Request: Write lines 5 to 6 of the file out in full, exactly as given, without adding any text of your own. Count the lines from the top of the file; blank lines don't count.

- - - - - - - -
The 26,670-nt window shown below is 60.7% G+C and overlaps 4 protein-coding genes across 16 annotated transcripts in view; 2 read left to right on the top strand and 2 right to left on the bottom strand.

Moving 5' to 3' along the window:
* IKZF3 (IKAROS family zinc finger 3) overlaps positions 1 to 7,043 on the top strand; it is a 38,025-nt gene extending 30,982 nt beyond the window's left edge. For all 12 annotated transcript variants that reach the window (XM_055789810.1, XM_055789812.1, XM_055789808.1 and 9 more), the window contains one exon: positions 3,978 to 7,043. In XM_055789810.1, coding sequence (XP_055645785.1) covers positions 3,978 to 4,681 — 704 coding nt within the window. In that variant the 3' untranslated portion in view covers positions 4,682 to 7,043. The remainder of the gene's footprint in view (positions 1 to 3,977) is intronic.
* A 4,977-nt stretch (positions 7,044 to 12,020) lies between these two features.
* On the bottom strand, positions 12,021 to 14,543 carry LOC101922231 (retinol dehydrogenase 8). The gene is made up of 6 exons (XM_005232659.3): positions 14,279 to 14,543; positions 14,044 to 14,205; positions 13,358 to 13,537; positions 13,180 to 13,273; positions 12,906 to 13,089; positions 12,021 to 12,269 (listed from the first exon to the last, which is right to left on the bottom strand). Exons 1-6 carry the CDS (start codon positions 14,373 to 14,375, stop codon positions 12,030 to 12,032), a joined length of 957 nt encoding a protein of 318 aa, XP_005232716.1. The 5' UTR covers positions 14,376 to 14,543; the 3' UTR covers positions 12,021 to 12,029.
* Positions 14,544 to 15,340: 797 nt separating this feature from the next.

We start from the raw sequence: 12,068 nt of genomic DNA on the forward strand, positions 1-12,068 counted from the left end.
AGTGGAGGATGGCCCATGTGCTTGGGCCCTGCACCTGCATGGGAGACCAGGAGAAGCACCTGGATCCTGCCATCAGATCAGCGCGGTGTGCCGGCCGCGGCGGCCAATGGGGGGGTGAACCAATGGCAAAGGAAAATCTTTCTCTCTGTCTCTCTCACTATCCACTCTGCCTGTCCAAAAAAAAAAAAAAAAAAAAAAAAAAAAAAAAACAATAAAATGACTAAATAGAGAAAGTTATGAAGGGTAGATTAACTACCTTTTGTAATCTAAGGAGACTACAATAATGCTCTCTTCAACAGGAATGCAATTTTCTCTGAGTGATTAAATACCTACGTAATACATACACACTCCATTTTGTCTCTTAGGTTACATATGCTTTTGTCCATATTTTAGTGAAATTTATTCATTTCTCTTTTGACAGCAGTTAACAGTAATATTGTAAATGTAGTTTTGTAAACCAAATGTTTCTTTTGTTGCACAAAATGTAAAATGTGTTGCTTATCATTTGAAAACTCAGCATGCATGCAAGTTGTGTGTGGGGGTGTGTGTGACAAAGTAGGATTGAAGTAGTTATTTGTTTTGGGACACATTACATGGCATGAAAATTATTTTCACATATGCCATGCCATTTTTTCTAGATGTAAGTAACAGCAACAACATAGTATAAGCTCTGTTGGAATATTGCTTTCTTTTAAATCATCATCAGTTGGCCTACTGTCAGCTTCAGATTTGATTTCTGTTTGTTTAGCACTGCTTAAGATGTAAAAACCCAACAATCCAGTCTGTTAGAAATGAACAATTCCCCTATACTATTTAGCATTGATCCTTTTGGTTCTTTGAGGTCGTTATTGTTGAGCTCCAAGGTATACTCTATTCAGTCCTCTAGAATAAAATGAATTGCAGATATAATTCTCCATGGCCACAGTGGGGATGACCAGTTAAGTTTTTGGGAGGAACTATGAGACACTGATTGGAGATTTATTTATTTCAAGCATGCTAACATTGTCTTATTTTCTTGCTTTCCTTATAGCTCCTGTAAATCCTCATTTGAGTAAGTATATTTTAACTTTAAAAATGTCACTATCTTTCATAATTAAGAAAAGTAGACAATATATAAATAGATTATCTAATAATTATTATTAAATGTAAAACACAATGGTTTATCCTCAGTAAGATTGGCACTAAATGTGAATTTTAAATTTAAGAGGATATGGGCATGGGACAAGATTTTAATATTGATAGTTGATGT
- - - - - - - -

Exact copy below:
* On the bottom strand, positions 12,021 to 14,543 carry LOC101922231 (retinol dehydrogenase 8). The gene is made up of 6 exons (XM_005232659.3): positions 14,279 to 14,543; positions 14,044 to 14,205; positions 13,358 to 13,537; positions 13,180 to 13,273; positions 12,906 to 13,089; positions 12,021 to 12,269 (listed from the first exon to the last, which is right to left on the bottom strand). Exons 1-6 carry the CDS (start codon positions 14,373 to 14,375, stop codon positions 12,030 to 12,032), a joined length of 957 nt encoding a protein of 318 aa, XP_005232716.1. The 5' UTR covers positions 14,376 to 14,543; the 3' UTR covers positions 12,021 to 12,029.
* Positions 14,544 to 15,340: 797 nt separating this feature from the next.